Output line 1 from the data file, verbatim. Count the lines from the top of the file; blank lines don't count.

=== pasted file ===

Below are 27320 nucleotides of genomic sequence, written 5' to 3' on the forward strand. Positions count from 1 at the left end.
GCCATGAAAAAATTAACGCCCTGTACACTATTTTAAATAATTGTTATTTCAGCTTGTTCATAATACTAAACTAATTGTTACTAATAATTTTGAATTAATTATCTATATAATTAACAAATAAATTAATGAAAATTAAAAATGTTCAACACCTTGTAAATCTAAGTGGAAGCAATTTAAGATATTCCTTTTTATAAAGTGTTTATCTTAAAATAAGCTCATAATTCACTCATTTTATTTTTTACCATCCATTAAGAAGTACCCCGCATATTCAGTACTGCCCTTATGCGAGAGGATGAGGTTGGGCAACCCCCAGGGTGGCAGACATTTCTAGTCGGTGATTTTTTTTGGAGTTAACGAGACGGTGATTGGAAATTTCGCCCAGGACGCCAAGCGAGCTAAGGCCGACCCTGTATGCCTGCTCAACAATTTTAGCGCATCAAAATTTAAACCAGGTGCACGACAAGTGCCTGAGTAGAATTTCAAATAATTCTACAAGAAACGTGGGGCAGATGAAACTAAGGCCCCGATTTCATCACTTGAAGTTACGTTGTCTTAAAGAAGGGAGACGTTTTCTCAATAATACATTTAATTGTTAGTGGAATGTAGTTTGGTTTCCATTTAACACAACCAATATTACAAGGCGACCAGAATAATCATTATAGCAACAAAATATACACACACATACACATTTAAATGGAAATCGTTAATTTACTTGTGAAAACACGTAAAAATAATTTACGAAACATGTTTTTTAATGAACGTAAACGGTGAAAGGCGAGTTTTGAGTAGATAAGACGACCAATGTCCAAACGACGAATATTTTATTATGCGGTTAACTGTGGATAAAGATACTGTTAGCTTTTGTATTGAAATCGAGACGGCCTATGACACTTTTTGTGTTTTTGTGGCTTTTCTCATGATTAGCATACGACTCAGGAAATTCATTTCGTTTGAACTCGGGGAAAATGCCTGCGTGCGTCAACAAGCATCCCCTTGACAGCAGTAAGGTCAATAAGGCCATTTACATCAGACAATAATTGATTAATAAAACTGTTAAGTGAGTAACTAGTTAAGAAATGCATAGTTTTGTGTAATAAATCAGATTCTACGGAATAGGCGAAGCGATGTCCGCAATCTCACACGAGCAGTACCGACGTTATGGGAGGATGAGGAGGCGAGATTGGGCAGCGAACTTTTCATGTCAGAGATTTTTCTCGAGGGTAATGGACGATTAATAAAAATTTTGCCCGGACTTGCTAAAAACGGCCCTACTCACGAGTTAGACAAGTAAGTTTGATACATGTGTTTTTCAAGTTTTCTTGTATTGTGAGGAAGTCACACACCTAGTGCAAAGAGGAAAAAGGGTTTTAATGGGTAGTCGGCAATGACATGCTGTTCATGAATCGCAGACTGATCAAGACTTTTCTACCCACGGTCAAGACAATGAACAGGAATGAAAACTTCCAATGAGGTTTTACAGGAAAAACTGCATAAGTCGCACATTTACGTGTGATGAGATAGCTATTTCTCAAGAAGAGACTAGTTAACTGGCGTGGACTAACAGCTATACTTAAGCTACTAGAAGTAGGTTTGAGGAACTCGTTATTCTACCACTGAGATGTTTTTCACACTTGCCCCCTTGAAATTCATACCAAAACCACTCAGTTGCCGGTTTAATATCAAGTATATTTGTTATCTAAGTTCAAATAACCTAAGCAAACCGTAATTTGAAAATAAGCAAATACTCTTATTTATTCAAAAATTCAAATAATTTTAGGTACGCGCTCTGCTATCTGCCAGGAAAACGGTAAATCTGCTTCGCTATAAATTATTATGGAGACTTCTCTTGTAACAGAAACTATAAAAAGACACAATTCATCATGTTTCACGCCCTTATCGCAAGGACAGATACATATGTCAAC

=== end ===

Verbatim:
Below are 27320 nucleotides of genomic sequence, written 5' to 3' on the forward strand. Positions count from 1 at the left end.